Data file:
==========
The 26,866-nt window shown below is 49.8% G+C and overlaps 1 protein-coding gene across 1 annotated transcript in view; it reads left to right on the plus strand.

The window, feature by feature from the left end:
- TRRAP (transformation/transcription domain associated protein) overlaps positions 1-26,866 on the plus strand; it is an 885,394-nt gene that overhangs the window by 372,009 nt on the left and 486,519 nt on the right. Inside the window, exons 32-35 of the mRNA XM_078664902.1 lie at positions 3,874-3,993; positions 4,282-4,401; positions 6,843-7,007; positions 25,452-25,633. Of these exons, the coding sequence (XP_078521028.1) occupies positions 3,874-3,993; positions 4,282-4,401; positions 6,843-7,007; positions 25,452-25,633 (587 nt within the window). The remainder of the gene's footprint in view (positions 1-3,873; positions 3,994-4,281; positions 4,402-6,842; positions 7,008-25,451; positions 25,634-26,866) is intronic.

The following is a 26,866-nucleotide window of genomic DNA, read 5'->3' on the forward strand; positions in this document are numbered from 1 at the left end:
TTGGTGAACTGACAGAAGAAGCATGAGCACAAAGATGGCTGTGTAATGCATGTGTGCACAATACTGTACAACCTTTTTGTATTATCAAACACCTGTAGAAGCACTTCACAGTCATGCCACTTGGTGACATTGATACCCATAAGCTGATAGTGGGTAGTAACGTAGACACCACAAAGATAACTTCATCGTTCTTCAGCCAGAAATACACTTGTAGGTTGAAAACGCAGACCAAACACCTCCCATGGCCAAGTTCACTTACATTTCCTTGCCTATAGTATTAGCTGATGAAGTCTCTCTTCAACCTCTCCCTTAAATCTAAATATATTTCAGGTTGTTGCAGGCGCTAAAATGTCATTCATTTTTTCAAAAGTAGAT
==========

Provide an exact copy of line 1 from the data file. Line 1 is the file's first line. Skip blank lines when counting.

The 26,866-nt window shown below is 49.8% G+C and overlaps 1 protein-coding gene across 1 annotated transcript in view; it reads left to right on the plus strand.